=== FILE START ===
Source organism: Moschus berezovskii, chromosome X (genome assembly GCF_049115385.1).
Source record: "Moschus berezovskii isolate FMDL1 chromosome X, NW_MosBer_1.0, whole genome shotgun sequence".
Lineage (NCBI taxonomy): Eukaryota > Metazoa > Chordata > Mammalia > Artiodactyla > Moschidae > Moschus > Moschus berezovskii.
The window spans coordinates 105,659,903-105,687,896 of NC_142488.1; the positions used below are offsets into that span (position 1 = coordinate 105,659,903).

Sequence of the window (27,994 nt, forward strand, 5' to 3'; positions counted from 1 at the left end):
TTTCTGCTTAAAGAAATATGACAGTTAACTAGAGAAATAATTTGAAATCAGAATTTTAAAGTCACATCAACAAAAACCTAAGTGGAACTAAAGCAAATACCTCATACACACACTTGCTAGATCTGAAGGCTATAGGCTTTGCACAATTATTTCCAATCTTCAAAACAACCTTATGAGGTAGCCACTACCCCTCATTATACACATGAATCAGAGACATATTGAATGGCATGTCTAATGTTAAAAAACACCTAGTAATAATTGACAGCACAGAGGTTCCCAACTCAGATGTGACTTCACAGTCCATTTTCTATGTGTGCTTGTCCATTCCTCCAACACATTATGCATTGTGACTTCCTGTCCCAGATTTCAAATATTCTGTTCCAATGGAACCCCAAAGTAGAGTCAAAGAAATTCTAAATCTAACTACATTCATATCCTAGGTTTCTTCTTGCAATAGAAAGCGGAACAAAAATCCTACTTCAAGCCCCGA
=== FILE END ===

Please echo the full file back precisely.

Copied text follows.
Source organism: Moschus berezovskii, chromosome X (genome assembly GCF_049115385.1).
Source record: "Moschus berezovskii isolate FMDL1 chromosome X, NW_MosBer_1.0, whole genome shotgun sequence".
Lineage (NCBI taxonomy): Eukaryota > Metazoa > Chordata > Mammalia > Artiodactyla > Moschidae > Moschus > Moschus berezovskii.
The window spans coordinates 105,659,903-105,687,896 of NC_142488.1; the positions used below are offsets into that span (position 1 = coordinate 105,659,903).

Sequence of the window (27,994 nt, forward strand, 5' to 3'; positions counted from 1 at the left end):
TTTCTGCTTAAAGAAATATGACAGTTAACTAGAGAAATAATTTGAAATCAGAATTTTAAAGTCACATCAACAAAAACCTAAGTGGAACTAAAGCAAATACCTCATACACACACTTGCTAGATCTGAAGGCTATAGGCTTTGCACAATTATTTCCAATCTTCAAAACAACCTTATGAGGTAGCCACTACCCCTCATTATACACATGAATCAGAGACATATTGAATGGCATGTCTAATGTTAAAAAACACCTAGTAATAATTGACAGCACAGAGGTTCCCAACTCAGATGTGACTTCACAGTCCATTTTCTATGTGTGCTTGTCCATTCCTCCAACACATTATGCATTGTGACTTCCTGTCCCAGATTTCAAATATTCTGTTCCAATGGAACCCCAAAGTAGAGTCAAAGAAATTCTAAATCTAACTACATTCATATCCTAGGTTTCTTCTTGCAATAGAAAGCGGAACAAAAATCCTACTTCAAGCCCCGA